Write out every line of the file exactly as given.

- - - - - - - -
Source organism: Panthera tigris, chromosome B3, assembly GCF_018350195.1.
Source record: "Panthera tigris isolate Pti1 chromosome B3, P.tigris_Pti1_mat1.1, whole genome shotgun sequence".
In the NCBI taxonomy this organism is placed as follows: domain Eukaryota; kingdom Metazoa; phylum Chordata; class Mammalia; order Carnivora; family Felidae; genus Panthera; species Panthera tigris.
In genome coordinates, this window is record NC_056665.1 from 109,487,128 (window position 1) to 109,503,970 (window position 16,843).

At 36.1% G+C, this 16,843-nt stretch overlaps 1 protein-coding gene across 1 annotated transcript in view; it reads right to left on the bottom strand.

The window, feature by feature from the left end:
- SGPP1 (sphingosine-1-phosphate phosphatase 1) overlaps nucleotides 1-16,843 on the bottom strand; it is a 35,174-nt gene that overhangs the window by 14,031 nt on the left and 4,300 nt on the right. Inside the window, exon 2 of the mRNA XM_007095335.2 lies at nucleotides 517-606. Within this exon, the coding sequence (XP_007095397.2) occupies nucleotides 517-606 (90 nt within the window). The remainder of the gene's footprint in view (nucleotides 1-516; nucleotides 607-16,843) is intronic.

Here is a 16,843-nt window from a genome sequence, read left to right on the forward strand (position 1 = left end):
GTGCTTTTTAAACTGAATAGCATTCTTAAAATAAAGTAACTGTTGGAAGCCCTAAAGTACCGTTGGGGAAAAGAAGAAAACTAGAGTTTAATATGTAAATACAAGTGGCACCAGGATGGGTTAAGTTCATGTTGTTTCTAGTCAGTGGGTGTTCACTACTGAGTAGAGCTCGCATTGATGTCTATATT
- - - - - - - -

Source organism: Panthera tigris, chromosome B3, assembly GCF_018350195.1.
Source record: "Panthera tigris isolate Pti1 chromosome B3, P.tigris_Pti1_mat1.1, whole genome shotgun sequence".
In the NCBI taxonomy this organism is placed as follows: domain Eukaryota; kingdom Metazoa; phylum Chordata; class Mammalia; order Carnivora; family Felidae; genus Panthera; species Panthera tigris.
In genome coordinates, this window is record NC_056665.1 from 109,487,128 (window position 1) to 109,503,970 (window position 16,843).

At 36.1% G+C, this 16,843-nt stretch overlaps 1 protein-coding gene across 1 annotated transcript in view; it reads right to left on the bottom strand.

The window, feature by feature from the left end:
- SGPP1 (sphingosine-1-phosphate phosphatase 1) overlaps nucleotides 1-16,843 on the bottom strand; it is a 35,174-nt gene that overhangs the window by 14,031 nt on the left and 4,300 nt on the right. Inside the window, exon 2 of the mRNA XM_007095335.2 lies at nucleotides 517-606. Within this exon, the coding sequence (XP_007095397.2) occupies nucleotides 517-606 (90 nt within the window). The remainder of the gene's footprint in view (nucleotides 1-516; nucleotides 607-16,843) is intronic.

Here is a 16,843-nt window from a genome sequence, read left to right on the forward strand (position 1 = left end):
GTGCTTTTTAAACTGAATAGCATTCTTAAAATAAAGTAACTGTTGGAAGCCCTAAAGTACCGTTGGGGAAAAGAAGAAAACTAGAGTTTAATATGTAAATACAAGTGGCACCAGGATGGGTTAAGTTCATGTTGTTTCTAGTCAGTGGGTGTTCACTACTGAGTAGAGCTCGCATTGATGTCTATATT